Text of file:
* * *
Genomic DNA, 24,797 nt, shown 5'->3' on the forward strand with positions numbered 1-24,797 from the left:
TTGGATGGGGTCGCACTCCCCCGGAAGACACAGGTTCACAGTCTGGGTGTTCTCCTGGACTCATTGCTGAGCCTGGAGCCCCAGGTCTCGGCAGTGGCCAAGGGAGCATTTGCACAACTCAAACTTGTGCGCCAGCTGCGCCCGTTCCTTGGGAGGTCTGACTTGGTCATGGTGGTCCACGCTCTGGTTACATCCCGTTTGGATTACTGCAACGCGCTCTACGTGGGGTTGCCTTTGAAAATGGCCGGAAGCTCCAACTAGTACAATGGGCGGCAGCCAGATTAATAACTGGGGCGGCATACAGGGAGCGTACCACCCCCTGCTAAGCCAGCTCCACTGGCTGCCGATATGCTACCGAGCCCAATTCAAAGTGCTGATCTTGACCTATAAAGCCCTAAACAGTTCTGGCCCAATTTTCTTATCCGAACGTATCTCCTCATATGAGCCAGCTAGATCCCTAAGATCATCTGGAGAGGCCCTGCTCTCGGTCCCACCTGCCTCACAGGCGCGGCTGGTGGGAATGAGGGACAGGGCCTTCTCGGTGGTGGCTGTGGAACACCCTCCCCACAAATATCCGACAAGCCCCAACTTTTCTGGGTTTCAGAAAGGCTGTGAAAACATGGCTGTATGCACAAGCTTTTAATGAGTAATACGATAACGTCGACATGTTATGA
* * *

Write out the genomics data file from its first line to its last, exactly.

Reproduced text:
Genomic DNA, 24,797 nt, shown 5'->3' on the forward strand with positions numbered 1-24,797 from the left:
TTGGATGGGGTCGCACTCCCCCGGAAGACACAGGTTCACAGTCTGGGTGTTCTCCTGGACTCATTGCTGAGCCTGGAGCCCCAGGTCTCGGCAGTGGCCAAGGGAGCATTTGCACAACTCAAACTTGTGCGCCAGCTGCGCCCGTTCCTTGGGAGGTCTGACTTGGTCATGGTGGTCCACGCTCTGGTTACATCCCGTTTGGATTACTGCAACGCGCTCTACGTGGGGTTGCCTTTGAAAATGGCCGGAAGCTCCAACTAGTACAATGGGCGGCAGCCAGATTAATAACTGGGGCGGCATACAGGGAGCGTACCACCCCCTGCTAAGCCAGCTCCACTGGCTGCCGATATGCTACCGAGCCCAATTCAAAGTGCTGATCTTGACCTATAAAGCCCTAAACAGTTCTGGCCCAATTTTCTTATCCGAACGTATCTCCTCATATGAGCCAGCTAGATCCCTAAGATCATCTGGAGAGGCCCTGCTCTCGGTCCCACCTGCCTCACAGGCGCGGCTGGTGGGAATGAGGGACAGGGCCTTCTCGGTGGTGGCTGTGGAACACCCTCCCCACAAATATCCGACAAGCCCCAACTTTTCTGGGTTTCAGAAAGGCTGTGAAAACATGGCTGTATGCACAAGCTTTTAATGAGTAATACGATAACGTCGACATGTTATGA